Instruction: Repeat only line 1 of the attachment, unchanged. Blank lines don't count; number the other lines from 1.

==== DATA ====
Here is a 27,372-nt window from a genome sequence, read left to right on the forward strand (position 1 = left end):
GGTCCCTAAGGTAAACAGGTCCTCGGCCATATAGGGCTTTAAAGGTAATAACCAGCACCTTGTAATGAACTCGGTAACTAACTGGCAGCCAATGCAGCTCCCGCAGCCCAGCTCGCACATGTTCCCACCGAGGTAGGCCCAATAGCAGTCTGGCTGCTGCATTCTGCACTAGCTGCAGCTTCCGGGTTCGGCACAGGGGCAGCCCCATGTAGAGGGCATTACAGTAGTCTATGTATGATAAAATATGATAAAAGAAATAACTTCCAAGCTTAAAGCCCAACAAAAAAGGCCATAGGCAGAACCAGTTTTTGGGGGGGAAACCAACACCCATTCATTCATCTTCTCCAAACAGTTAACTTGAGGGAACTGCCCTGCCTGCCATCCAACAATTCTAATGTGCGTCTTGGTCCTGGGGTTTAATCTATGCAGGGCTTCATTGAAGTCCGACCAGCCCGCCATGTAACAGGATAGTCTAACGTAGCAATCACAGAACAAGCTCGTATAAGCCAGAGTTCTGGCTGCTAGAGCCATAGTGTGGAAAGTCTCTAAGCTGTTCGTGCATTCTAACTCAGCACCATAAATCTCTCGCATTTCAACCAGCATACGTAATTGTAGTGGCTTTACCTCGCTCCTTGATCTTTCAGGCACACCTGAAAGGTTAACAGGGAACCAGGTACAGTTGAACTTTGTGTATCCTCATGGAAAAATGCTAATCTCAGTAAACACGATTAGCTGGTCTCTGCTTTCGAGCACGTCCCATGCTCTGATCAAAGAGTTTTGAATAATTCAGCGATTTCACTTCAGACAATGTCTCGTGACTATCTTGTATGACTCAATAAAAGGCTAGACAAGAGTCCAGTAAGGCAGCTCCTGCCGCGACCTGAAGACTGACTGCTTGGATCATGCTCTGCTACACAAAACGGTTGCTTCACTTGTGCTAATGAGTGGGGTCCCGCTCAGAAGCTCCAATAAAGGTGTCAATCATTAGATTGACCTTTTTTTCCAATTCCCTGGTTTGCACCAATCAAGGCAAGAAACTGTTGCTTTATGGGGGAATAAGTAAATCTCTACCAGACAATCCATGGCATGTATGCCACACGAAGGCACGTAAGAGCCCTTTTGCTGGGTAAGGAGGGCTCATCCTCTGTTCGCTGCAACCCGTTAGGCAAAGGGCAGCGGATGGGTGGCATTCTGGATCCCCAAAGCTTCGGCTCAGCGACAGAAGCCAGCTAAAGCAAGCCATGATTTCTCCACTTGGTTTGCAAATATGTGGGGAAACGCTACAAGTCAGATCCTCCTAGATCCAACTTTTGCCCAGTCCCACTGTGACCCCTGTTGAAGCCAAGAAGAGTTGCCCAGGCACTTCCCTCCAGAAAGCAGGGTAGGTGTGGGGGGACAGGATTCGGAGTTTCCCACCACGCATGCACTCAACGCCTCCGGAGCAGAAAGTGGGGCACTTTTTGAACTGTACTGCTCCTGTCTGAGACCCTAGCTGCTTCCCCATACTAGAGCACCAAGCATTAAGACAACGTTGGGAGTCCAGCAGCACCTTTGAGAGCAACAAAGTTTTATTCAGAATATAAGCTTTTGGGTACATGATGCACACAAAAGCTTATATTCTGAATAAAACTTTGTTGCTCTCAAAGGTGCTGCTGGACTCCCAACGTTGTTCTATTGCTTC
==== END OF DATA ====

Here is a 27,372-nt window from a genome sequence, read left to right on the forward strand (position 1 = left end):